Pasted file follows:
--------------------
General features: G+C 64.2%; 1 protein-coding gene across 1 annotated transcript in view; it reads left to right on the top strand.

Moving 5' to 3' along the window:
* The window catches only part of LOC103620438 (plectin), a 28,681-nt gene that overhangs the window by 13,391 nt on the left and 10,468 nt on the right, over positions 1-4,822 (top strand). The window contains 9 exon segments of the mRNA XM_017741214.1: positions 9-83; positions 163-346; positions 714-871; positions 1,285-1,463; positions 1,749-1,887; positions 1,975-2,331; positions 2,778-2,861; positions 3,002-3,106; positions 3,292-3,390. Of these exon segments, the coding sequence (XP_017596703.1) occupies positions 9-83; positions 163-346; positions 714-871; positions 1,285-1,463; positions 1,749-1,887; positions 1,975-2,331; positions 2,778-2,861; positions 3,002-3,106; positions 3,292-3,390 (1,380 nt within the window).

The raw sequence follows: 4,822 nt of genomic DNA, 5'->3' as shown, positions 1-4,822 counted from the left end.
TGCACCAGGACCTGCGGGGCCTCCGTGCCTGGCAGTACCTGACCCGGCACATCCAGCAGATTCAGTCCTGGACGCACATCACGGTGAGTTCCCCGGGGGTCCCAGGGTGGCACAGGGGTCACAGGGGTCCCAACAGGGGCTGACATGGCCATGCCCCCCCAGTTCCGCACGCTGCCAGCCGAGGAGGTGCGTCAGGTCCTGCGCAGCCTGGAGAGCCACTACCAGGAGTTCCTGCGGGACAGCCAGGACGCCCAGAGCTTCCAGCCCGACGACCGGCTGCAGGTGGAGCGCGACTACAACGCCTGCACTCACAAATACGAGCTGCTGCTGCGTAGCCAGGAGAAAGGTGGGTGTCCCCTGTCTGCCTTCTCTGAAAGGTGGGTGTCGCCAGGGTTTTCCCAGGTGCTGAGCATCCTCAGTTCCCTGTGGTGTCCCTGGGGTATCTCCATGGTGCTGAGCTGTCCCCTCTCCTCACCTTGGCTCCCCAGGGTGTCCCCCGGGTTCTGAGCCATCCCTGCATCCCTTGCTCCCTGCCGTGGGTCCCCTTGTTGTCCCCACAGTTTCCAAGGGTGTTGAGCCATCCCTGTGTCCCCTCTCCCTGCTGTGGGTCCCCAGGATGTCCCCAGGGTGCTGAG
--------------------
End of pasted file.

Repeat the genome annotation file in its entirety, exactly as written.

General features: G+C 64.2%; 1 protein-coding gene across 1 annotated transcript in view; it reads left to right on the top strand.

Moving 5' to 3' along the window:
* The window catches only part of LOC103620438 (plectin), a 28,681-nt gene that overhangs the window by 13,391 nt on the left and 10,468 nt on the right, over positions 1-4,822 (top strand). The window contains 9 exon segments of the mRNA XM_017741214.1: positions 9-83; positions 163-346; positions 714-871; positions 1,285-1,463; positions 1,749-1,887; positions 1,975-2,331; positions 2,778-2,861; positions 3,002-3,106; positions 3,292-3,390. Of these exon segments, the coding sequence (XP_017596703.1) occupies positions 9-83; positions 163-346; positions 714-871; positions 1,285-1,463; positions 1,749-1,887; positions 1,975-2,331; positions 2,778-2,861; positions 3,002-3,106; positions 3,292-3,390 (1,380 nt within the window).

The raw sequence follows: 4,822 nt of genomic DNA, 5'->3' as shown, positions 1-4,822 counted from the left end.
TGCACCAGGACCTGCGGGGCCTCCGTGCCTGGCAGTACCTGACCCGGCACATCCAGCAGATTCAGTCCTGGACGCACATCACGGTGAGTTCCCCGGGGGTCCCAGGGTGGCACAGGGGTCACAGGGGTCCCAACAGGGGCTGACATGGCCATGCCCCCCCAGTTCCGCACGCTGCCAGCCGAGGAGGTGCGTCAGGTCCTGCGCAGCCTGGAGAGCCACTACCAGGAGTTCCTGCGGGACAGCCAGGACGCCCAGAGCTTCCAGCCCGACGACCGGCTGCAGGTGGAGCGCGACTACAACGCCTGCACTCACAAATACGAGCTGCTGCTGCGTAGCCAGGAGAAAGGTGGGTGTCCCCTGTCTGCCTTCTCTGAAAGGTGGGTGTCGCCAGGGTTTTCCCAGGTGCTGAGCATCCTCAGTTCCCTGTGGTGTCCCTGGGGTATCTCCATGGTGCTGAGCTGTCCCCTCTCCTCACCTTGGCTCCCCAGGGTGTCCCCCGGGTTCTGAGCCATCCCTGCATCCCTTGCTCCCTGCCGTGGGTCCCCTTGTTGTCCCCACAGTTTCCAAGGGTGTTGAGCCATCCCTGTGTCCCCTCTCCCTGCTGTGGGTCCCCAGGATGTCCCCAGGGTGCTGAG